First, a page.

Read Full Article: The Road Ahead – Experts share insights on key retail tech trends

‘Tis the Season — For Secure Payment Processing

Samsung – Just weeks into the 2015 holiday shopping season, retailers industry-wide are tightening mission-critical operations to ensure their shoppers have a satisfying shopping experience. The one area that they can’t afford to overlook this holiday season, however, is secure payment processing. By implementing new security measures across payment networks, retailers are taking steps to secure sensitive customer information this holiday season — a move that promises to drive loyalty well beyond December.

It’s not surprising that 63 percent of retailers reported that secure payment processing is among their top three priorities for 2015, according to the “2015 POS/Customer Engagement Benchmarking Survey” from Boston Retail Partners. Some of the most recognized data breaches over the last 24 months have occurred in the retail industry, and these heists pilfered millions of consumer card numbers, as well as other personally identifiable information.

Often, POS systems are their entry point of choice, due to insecure, Web-based network support and the volume of unencrypted data flowing between networks and units.

Read full article: ‘Tis the Season — For Secure Payment Processing

Mobile payments fail to impress so far this holiday season: report

Mobile Commerce Daily – Mobile wallet platforms did not fare well during this year’s Black Friday retail frenzy, most likely due to do inconsistency with retailers and consumer use, with Apple Pay at its lowest usage rate and PayPal being used more than others, according to a report from InfoScout.

The holiday weekend is known for its chaotic shopping sprees, with many retailers seeing long lines and disorderly checkout experiences, which may have led consumers’ choice to stick with established payment methods such as credit cards. On Black Friday this year Apple Pay saw only 2.7 percent use with all eligible transactions at retail locations, and Android even lower with 2 percent of possible transactions being used.

“No one wants to be ‘that person’ that holds up the line in a retail store on Black Friday,” said Marty Whitmore, vice president, Boston Retail Partners. “This lack of confidence and uncertainty around whether or not Apple Pay or Samsung Pay are accepted obviously caused a hesitancy in the consumer to present the device for payment.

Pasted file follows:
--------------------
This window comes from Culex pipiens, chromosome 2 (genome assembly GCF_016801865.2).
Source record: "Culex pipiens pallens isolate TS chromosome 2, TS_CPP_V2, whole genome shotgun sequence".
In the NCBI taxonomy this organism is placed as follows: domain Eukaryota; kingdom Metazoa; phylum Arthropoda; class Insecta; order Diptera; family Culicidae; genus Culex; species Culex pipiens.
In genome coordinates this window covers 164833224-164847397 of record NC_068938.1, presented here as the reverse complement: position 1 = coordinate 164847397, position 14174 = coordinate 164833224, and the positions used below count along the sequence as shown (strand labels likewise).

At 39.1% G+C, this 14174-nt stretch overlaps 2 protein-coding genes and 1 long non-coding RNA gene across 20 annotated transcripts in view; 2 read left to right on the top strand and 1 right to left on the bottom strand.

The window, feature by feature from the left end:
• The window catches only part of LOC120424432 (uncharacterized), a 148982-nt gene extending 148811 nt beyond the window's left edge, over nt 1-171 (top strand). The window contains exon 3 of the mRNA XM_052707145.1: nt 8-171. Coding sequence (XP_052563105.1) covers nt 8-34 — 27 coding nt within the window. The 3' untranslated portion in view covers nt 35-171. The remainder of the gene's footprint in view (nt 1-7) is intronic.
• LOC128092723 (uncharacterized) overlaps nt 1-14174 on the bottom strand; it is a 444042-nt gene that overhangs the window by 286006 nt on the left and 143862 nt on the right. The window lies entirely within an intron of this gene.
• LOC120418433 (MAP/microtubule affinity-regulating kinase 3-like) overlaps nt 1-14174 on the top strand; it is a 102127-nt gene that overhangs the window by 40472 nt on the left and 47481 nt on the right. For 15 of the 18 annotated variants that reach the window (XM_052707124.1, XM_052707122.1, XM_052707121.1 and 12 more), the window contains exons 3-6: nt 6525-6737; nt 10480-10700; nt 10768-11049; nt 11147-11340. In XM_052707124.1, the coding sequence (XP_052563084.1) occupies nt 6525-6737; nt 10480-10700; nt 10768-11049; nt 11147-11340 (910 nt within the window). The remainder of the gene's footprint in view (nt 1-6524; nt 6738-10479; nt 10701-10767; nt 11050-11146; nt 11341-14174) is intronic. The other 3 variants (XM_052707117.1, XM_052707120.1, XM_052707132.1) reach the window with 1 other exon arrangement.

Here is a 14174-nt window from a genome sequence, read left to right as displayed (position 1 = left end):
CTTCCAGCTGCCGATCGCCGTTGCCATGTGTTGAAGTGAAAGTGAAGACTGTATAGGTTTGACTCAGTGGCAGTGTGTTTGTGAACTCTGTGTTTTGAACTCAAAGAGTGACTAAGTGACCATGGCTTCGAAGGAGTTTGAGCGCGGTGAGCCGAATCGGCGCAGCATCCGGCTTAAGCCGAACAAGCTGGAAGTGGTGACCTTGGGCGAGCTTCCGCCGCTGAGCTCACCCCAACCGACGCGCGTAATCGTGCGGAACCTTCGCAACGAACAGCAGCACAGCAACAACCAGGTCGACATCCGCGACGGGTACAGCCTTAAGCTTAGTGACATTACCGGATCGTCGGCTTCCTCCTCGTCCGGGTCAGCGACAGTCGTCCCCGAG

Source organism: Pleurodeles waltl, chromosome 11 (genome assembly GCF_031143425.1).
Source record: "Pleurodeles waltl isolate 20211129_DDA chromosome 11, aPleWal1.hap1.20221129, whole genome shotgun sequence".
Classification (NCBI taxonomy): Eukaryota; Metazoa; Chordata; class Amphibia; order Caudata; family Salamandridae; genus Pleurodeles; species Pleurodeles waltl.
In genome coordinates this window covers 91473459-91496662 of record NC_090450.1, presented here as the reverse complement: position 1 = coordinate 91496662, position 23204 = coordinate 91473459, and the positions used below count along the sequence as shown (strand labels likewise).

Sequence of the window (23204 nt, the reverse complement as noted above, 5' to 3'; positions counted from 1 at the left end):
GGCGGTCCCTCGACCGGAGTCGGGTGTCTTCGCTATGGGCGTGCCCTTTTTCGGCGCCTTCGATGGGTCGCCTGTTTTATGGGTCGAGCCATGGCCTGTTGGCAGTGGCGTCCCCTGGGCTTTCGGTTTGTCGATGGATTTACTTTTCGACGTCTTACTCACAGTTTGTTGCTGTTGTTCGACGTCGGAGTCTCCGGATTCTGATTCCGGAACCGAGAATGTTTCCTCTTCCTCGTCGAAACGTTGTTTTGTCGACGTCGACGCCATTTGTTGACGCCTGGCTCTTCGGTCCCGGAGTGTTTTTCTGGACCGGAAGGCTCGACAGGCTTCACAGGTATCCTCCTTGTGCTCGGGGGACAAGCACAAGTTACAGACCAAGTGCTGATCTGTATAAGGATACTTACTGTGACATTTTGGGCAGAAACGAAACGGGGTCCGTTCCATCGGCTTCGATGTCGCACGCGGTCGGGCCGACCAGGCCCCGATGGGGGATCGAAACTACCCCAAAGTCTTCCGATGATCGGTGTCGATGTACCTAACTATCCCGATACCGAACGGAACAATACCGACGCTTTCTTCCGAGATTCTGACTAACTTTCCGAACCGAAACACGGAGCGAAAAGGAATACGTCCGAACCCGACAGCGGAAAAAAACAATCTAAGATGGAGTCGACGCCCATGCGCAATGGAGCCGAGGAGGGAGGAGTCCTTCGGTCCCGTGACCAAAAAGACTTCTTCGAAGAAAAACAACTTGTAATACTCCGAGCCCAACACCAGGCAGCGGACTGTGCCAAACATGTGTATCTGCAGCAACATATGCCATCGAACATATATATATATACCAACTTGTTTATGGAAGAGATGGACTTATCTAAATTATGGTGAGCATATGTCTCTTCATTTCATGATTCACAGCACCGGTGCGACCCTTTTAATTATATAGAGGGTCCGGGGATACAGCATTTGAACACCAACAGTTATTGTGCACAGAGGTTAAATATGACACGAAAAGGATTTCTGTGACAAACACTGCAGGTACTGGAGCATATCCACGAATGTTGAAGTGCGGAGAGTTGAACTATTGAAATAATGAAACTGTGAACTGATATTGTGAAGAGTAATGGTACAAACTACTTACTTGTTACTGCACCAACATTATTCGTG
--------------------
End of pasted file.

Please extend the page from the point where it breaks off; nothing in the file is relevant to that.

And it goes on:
“The other key takeaway is that there is still some concern around security and a general lack of awareness around the Mobile Wallet,” he said.

Read Full Article: Mobile payments fail to impress so far this holiday season: report

Online Retail Fraud to Increase 106% – Are you ready?

As the portion of shopping done online rises, so does the importance of e-commerce to retailers’ overall strategies. Unfortunately, the increased focus on e-commerce also extends to fraudsters looking to make illegitimate purchases – a trend accelerated by the EMV liability shift earlier this month. As more retailers have provided greater payment security in the store with the addition of EMV, fraudsters will be shifting their efforts to target e-commerce sites.

106 Percent online fraudAs a result of EMV according to Trustev, and referenced in our 2015 E-Commerce survey, online fraud is predicted to increase 106% over the next three years. Fraudsters also are looking to exploit ecommerce transactions to capture credit card numbers and other personal data. These changes in the retail landscape make it more important than ever to protect customer data and effectively monitor online transactions.

Online transactions create a unique set of security challenges. Since the transactions are “card not present,” there is no way to verify the card’s legitimacy by verifying the signature, checking the customer’s ID or matching the last four digits of the card. To protect themselves from fraudulent online transactions, retailers must implement a rules-based fraud detection tool, auditing suspect transactions and authorizing legitimate ones.

Protecting Online Customer and Payment Information